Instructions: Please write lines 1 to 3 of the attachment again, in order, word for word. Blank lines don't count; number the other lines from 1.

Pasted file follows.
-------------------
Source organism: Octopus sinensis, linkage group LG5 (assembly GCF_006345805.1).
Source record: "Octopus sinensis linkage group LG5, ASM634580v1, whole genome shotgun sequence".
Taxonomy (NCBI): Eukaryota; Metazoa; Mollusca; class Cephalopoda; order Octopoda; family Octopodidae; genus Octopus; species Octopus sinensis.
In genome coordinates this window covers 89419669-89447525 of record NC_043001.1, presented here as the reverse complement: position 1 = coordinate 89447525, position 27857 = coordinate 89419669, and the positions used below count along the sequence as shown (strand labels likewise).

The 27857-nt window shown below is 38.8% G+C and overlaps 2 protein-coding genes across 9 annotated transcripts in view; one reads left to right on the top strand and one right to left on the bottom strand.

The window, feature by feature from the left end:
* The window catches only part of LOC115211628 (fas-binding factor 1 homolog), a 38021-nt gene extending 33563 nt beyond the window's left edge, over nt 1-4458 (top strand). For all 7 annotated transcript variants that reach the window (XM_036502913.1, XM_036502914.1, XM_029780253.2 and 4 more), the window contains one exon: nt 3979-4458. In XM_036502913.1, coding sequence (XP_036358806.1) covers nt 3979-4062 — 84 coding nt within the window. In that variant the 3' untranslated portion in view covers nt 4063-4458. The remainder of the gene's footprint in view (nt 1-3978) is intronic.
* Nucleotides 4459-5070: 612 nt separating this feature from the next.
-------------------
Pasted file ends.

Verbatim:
Source organism: Octopus sinensis, linkage group LG5 (assembly GCF_006345805.1).
Source record: "Octopus sinensis linkage group LG5, ASM634580v1, whole genome shotgun sequence".
Taxonomy (NCBI): Eukaryota; Metazoa; Mollusca; class Cephalopoda; order Octopoda; family Octopodidae; genus Octopus; species Octopus sinensis.